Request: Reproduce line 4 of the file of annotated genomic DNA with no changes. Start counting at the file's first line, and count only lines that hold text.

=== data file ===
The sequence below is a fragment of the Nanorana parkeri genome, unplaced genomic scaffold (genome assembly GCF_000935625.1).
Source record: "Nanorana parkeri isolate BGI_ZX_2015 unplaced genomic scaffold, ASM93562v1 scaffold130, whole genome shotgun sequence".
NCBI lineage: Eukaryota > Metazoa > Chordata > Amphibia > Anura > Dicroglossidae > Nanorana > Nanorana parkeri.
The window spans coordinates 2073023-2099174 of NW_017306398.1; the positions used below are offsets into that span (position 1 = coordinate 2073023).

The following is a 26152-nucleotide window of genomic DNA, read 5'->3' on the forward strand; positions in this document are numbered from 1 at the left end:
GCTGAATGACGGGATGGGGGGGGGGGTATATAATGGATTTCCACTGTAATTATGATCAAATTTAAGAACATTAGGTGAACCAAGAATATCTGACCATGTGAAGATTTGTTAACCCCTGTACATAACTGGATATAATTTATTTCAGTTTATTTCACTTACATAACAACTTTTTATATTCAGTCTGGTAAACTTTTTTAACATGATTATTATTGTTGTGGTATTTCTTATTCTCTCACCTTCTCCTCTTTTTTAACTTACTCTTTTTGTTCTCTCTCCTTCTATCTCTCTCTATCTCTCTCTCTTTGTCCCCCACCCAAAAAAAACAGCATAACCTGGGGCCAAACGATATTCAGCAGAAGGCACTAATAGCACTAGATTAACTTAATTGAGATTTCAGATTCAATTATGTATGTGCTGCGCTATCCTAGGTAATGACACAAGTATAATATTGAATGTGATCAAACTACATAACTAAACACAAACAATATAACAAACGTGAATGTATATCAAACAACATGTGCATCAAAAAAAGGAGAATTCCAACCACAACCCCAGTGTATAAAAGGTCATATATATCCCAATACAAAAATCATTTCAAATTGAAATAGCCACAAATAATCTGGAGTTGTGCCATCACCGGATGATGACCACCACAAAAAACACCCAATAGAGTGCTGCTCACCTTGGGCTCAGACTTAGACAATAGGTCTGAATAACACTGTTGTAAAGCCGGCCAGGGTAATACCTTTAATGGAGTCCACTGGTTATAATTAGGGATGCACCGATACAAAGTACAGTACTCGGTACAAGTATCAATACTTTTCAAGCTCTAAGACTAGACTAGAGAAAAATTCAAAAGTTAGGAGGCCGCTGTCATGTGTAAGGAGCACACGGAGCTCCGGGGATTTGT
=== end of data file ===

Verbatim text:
The window spans coordinates 2073023-2099174 of NW_017306398.1; the positions used below are offsets into that span (position 1 = coordinate 2073023).